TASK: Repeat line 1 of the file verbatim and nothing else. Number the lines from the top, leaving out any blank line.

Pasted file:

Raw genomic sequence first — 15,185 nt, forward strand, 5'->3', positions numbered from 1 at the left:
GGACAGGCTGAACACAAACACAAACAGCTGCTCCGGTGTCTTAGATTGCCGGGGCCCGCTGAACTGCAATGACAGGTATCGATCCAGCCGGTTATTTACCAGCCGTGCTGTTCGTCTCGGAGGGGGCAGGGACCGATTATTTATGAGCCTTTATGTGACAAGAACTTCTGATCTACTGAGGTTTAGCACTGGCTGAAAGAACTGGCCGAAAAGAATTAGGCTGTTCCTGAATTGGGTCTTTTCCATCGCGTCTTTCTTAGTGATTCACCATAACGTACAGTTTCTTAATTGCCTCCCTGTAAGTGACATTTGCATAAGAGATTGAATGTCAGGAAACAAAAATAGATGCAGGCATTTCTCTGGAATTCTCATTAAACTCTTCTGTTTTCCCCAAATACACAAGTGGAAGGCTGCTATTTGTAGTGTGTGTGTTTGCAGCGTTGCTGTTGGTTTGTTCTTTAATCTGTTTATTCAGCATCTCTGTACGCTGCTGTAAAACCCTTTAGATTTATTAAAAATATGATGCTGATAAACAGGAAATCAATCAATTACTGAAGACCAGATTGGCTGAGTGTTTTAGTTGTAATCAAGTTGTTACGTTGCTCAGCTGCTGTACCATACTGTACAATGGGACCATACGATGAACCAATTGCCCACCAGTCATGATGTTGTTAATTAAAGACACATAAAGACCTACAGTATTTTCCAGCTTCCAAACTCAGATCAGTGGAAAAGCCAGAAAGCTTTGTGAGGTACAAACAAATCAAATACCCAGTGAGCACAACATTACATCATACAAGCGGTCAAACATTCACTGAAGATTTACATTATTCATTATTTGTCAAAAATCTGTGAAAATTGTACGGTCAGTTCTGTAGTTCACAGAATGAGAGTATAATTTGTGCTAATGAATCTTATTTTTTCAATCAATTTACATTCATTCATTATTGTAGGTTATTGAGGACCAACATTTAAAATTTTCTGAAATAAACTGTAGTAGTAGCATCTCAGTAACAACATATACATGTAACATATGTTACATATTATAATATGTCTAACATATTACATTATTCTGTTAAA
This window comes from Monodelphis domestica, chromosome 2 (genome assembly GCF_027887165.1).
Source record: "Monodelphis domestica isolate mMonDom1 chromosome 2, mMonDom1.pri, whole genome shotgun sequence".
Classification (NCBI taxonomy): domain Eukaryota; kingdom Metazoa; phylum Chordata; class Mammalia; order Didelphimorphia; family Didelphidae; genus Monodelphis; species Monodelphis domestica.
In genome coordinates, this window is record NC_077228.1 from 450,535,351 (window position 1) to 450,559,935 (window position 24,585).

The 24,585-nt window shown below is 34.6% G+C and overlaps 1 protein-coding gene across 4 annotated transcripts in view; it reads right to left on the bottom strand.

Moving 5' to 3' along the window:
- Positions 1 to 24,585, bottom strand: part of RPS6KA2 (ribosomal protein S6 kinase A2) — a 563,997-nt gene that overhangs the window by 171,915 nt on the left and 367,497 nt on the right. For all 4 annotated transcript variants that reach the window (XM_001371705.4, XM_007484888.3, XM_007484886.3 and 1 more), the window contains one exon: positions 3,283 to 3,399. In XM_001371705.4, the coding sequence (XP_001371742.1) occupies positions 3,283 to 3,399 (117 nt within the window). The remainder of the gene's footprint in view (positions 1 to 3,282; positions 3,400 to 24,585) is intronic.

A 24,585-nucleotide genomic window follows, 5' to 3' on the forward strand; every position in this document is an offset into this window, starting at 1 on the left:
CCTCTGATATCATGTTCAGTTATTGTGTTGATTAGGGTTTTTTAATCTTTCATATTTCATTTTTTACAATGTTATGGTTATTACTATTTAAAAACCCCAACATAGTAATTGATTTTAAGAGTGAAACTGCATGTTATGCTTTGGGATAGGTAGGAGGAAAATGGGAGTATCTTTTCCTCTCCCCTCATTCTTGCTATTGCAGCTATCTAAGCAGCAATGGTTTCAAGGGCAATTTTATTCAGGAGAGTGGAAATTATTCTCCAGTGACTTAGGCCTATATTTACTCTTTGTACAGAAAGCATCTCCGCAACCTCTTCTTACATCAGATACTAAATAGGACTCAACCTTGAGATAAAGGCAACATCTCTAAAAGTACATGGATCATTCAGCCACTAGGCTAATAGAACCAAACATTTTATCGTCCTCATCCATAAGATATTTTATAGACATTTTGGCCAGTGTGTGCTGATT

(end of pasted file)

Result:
Raw genomic sequence first — 15,185 nt, forward strand, 5'->3', positions numbered from 1 at the left: